This is the first study of its kind to establish the relationship between short-term memory and prolonged stress. In the case of the mice, that meant repeat visits from a larger, nasty intruder mouse. Sustained stress erodes memory, and the immune system plays a key role in the cognitive impairment, according to a new study from researchers at The Ohio State University.
Mice that were repeatedly exposed to the aggressive intruder had a hard time recalling where the escape hole was in a maze they’d mastered prior to the stressful period.
They also had measurable changes in their brains, including evidence of inflammation brought on by the immune system’s response to the outside pressure. This was associated with the presence of immune cells, called macrophages, in the brain of the stressed mice.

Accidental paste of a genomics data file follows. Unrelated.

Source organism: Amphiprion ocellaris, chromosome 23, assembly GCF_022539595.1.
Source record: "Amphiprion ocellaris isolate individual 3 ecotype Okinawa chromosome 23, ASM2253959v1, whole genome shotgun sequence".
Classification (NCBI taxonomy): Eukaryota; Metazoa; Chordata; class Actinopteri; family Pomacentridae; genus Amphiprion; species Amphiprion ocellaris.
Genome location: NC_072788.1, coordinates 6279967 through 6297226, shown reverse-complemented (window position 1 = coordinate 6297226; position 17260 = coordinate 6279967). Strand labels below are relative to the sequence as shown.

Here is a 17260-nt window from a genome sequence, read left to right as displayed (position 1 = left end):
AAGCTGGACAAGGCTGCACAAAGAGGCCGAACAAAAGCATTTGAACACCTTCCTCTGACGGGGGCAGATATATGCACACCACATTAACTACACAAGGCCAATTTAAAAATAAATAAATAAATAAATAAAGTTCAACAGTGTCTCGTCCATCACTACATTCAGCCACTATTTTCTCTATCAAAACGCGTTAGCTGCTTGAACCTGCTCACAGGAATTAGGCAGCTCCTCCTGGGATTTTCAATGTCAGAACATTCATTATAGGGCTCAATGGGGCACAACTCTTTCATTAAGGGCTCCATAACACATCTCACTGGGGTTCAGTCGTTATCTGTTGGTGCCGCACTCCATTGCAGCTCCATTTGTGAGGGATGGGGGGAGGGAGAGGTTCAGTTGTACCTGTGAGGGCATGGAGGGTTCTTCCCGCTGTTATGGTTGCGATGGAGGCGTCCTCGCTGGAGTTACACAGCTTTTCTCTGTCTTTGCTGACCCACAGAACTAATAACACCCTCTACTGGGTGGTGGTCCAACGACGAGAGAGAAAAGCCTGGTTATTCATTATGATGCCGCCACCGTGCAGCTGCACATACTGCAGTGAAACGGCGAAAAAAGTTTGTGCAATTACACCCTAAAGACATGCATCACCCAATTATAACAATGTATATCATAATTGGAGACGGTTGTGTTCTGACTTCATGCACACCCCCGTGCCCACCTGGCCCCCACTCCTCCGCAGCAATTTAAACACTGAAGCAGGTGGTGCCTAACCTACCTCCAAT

The research team was able to pin the short-term memory loss on the inflammation, and on the immune system. Their work, which appears in The Journal of Neuroscience , builds on previous research substantiating the connections between chronic stress and lasting anxiety.
The work in mice could one day lead to treatment for repeated, long-term mental assault such as that sustained by bullying victims, soldiers and those who report to beastly bosses, the researchers say.
The researchers’ work was supported by the National Institutes of Health, the National Institute of Aging and the National Institute of Dental and Craniofacial Research.